WASHINGTON -- When Mike Huckabee went to Houston Tuesday to raise funds for his fast-rising, money-starved presidential candidacy, a luncheon for the ordained Baptist minister was arranged by evangelical Christians. On hand was Judge Paul Pressler, a hero to Southern Baptist Convention reformers. But he was a non-paying guest who supports Fred Thompson for president.
Huckabee greeted Pressler warmly. That contrasted with Huckabee's anger two months ago when they encountered each other in California. The ex-governor of Arkansas took issue then with comments by Pressler, a former Texas appeals court judge, that Huckabee had been a slacker in the war against secularists within the Baptist church.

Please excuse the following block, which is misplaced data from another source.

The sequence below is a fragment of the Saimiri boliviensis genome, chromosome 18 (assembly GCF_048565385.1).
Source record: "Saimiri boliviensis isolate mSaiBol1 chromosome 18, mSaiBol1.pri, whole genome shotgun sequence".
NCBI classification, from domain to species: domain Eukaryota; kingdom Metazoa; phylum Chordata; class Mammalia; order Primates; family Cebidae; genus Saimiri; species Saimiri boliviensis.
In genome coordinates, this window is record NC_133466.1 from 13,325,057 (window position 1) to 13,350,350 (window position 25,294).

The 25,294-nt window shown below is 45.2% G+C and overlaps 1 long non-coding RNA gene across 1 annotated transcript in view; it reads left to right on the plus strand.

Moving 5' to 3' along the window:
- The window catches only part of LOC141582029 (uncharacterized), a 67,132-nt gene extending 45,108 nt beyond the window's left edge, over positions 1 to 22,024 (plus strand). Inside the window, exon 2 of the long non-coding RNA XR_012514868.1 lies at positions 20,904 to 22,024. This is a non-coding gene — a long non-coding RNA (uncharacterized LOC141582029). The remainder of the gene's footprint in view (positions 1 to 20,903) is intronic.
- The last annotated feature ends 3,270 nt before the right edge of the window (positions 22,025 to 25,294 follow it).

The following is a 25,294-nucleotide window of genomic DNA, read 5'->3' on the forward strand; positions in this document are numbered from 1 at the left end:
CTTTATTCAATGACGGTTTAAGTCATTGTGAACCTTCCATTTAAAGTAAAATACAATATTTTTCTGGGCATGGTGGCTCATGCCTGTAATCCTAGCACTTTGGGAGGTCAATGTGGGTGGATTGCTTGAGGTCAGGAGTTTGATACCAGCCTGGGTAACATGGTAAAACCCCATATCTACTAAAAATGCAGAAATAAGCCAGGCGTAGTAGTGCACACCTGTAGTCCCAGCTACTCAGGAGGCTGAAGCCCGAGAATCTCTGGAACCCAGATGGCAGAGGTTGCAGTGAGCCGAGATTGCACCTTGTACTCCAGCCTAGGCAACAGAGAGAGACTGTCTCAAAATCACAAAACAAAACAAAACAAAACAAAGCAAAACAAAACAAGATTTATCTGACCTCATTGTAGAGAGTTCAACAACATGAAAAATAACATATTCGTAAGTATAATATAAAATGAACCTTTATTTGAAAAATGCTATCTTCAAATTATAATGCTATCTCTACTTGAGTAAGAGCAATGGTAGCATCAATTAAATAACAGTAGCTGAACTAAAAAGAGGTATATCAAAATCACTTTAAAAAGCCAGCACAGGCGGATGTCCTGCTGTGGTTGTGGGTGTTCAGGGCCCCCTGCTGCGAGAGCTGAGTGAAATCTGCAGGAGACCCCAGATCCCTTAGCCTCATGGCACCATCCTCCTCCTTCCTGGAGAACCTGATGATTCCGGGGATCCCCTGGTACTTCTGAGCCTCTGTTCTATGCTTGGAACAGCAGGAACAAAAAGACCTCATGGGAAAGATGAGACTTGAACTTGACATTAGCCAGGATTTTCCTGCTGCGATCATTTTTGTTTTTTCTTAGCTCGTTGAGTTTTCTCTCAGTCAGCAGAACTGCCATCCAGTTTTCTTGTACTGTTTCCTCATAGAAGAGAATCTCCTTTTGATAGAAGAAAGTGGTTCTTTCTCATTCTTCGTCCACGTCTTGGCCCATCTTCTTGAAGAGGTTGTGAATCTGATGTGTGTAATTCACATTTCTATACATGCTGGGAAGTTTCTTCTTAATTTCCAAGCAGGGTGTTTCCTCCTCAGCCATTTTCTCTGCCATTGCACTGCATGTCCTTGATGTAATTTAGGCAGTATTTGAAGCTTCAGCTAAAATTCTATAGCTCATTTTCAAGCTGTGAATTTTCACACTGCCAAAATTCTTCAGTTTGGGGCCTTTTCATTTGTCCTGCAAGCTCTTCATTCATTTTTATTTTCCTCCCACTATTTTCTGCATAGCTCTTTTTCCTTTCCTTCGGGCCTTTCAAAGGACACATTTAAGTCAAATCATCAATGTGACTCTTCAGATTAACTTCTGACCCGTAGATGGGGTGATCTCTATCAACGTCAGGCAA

Warmth in Texas and hostility in California reflects the dual personality of the pastor-politician who has broken out of the presidential second tier. Huckabee can come over as either a Reagan or a Nixon. More than personality explains why not all his Baptist brethren have signed on the dotted line for Huckabee. He did not join the "Conservative Resurgence" that successfully rebelled against liberals in the Southern Baptist Convention a generation ago.